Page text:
What really causes irritable bowel syndrome?

Perusing this week’s copy of the British Medical Journal, I came across an article about psychological approaches to irritable bowel syndrome. This condition, characterised by symptoms such as abdominal bloating and discomfort, wind and constipation and/or loose bowels is common. Yet, within the conventional medical establishment, this ill seems poorly understood. No wonder then, as the the BMJ article points out, that medical treatment for it is often ‘highly unsatisfactory’ [1].

The authors of the article recommend, where relevant, tackling IBS through a predominantly psychological route. Antidepressants, cognitive behavioural therapy and hypnotherapy are among some of the potential approaches put forward. While all of these have merit, I’ve very rarely found the need to resort to such therapies in practice.

Over the years, perhaps like a lot of naturally-oriented practitioners, I have found a couple of underlying factors in IBS which, once dealt with, almost always lead to very substantial or even complete relief from symptoms. One important factor here seems to be food sensitivity, while the other is an imbalance in the microbial ‘eco-system’ that resides in the gut.

Below, I have added a couple of articles which explore these two mechanisms in more depth. They also offer some pointers about how to manage these issues. Applying the principles here may well offer significant relief for IBS sufferers without recourse to psychological-based treatment.

References:

1. Hayee B, et al. Psychological approach to managing irritable bowel syndrome BMJ 2007;334:1105-1109,

Avoiding certain foods can really help the symptoms of irritable bowel syndrome – 17th April 2004

While my career path veered away from orthodoxy more than a decade ago, I remain a regular reader of the British Medical Journal. One thing I like about this particular publication is it’s ability to email-alert me to any nutritionally-related content. Recently, the BMJ published an editorial on the management of irritable bowel syndrome (IBS) – a condition characterised by symptoms such as constipation and/or loose stools, abdominal bloating and wind, but for which no specific cause can be found. As I had not had electronic notice of this review, I imagined the BMJ’s automatic alerting service had somehow broken down. All became clear, however, when I read the review and discovered it contained not a single reference to diet.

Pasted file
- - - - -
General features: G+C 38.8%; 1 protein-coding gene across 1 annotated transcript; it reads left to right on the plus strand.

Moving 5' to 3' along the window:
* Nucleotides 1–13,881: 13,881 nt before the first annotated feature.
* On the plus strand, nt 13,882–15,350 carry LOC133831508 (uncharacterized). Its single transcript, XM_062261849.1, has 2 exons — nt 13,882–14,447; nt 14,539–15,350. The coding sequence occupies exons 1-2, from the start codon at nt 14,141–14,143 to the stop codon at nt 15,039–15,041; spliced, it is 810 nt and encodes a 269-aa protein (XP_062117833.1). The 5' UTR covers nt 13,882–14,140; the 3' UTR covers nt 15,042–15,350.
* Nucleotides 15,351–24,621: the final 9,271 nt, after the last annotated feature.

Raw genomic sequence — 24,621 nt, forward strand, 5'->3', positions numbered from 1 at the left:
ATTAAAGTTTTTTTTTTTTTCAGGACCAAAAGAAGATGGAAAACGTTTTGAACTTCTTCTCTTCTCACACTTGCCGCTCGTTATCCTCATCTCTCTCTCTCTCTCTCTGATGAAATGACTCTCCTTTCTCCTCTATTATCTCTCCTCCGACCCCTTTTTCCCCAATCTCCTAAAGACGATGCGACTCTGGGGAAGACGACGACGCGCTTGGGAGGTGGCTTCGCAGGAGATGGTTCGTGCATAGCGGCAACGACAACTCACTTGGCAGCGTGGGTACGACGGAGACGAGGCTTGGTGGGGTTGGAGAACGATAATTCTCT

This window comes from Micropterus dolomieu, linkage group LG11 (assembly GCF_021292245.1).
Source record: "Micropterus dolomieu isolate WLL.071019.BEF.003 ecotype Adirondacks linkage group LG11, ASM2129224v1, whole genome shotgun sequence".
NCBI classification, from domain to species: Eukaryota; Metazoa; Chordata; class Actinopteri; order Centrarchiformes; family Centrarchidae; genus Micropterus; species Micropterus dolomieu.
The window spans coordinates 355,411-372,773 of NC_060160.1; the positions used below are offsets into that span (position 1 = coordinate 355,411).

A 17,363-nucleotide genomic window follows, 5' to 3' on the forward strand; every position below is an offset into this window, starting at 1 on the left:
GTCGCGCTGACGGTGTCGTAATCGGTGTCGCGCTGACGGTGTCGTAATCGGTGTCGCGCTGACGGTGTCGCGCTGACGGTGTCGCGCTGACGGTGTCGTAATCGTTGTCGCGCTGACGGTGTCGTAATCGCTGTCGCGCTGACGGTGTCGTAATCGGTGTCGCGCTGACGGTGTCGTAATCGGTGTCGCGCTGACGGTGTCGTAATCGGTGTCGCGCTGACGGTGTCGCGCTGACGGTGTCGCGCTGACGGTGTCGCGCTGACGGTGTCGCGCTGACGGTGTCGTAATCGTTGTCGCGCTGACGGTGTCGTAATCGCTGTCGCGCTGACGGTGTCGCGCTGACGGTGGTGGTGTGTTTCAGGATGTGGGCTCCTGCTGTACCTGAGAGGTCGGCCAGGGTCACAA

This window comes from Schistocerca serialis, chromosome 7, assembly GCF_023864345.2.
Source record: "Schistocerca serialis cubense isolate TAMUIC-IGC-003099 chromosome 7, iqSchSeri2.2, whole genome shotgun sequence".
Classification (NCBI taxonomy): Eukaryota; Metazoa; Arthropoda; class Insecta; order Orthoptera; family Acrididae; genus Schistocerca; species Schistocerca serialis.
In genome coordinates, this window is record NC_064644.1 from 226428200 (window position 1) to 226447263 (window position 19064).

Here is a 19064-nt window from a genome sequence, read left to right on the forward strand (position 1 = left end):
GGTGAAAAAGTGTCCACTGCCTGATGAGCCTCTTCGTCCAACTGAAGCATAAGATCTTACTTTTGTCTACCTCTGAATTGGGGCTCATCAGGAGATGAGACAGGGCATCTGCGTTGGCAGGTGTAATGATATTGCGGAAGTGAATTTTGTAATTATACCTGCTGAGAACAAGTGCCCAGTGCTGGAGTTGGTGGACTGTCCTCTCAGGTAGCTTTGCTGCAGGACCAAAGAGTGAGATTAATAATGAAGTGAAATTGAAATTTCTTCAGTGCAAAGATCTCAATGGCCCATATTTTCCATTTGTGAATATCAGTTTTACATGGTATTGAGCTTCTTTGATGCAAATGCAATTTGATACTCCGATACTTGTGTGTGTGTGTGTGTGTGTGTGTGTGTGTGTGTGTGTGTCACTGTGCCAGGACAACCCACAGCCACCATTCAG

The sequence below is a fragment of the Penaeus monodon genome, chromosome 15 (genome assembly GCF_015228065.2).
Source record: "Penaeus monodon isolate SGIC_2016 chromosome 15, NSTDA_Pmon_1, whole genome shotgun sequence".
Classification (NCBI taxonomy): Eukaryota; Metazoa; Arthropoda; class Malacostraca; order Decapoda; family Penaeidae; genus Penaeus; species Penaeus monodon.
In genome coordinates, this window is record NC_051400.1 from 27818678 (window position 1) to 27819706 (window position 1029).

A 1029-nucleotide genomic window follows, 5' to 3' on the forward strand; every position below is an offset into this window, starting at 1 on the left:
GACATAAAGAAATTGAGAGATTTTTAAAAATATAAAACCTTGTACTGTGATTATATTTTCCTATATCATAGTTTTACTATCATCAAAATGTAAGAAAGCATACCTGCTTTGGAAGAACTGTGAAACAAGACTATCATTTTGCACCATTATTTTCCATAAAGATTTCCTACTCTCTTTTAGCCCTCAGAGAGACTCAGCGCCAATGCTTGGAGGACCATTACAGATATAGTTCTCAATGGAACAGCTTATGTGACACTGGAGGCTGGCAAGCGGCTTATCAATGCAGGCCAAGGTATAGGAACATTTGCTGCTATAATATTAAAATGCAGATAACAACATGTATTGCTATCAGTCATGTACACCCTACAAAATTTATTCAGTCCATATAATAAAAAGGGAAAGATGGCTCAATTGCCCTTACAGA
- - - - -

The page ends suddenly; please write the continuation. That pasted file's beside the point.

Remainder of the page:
Even those without any explicit knowledge of the inner workings of the digestive tract might suspect that symptoms emanating from this organ may well have something to do with food. This does indeed turn out to be the case, as IBS symptoms are quite often triggered by unwanted reactions to specific foods. This mechanism has not gained widespread acceptance as an underlying factor in IBS by the medical establishment, which usually advises IBS sufferers to increase fibre intake. However, one study found that increasing roughage in the diet was generally ineffective, and actually exacerbated symptoms in more than half of individuals afflicted with IBS. This seemingly paradoxical reaction is likely to be explained by the fact that individuals seeking additional fibre will generally find this in bran-filled breads and cereals based on wheat – which many nutritionally oriented practitioners (myself included) find is the most common offender in IBS of all.

While wheat is a frequent trigger factor in IBS, it is not always at fault, and other foods can be implicated too. Individuals with IBS can therefore benefit from individual identification of problem foods. Several methods of testing exist including kinesiology (muscle testing) and dowsing. My belief is that all such methods have some validity, though individuals who are more comfortable taking a more ‘scientific’ approach may have their blood tested for what are known as IgG antibodies to specific foods. One study published last year in the journal Gut found that elimination of these foods identified with this form of testing was generally beneficial for IBS sufferers. For more details on IgG blood testing see www.allergy-testing.com.